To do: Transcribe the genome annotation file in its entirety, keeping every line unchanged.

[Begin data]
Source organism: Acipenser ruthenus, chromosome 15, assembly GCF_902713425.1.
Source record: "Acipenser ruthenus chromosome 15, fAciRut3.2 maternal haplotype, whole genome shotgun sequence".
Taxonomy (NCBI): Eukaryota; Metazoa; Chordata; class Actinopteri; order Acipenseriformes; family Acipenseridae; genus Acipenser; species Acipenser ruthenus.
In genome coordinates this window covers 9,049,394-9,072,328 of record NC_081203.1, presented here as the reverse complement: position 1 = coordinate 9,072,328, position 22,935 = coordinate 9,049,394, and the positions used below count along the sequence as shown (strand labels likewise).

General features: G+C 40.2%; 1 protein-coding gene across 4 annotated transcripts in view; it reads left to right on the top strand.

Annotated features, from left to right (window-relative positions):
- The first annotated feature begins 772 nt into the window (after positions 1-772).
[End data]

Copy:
Source organism: Acipenser ruthenus, chromosome 15, assembly GCF_902713425.1.
Source record: "Acipenser ruthenus chromosome 15, fAciRut3.2 maternal haplotype, whole genome shotgun sequence".
Taxonomy (NCBI): Eukaryota; Metazoa; Chordata; class Actinopteri; order Acipenseriformes; family Acipenseridae; genus Acipenser; species Acipenser ruthenus.
In genome coordinates this window covers 9,049,394-9,072,328 of record NC_081203.1, presented here as the reverse complement: position 1 = coordinate 9,072,328, position 22,935 = coordinate 9,049,394, and the positions used below count along the sequence as shown (strand labels likewise).

General features: G+C 40.2%; 1 protein-coding gene across 4 annotated transcripts in view; it reads left to right on the top strand.

Annotated features, from left to right (window-relative positions):
- The first annotated feature begins 772 nt into the window (after positions 1-772).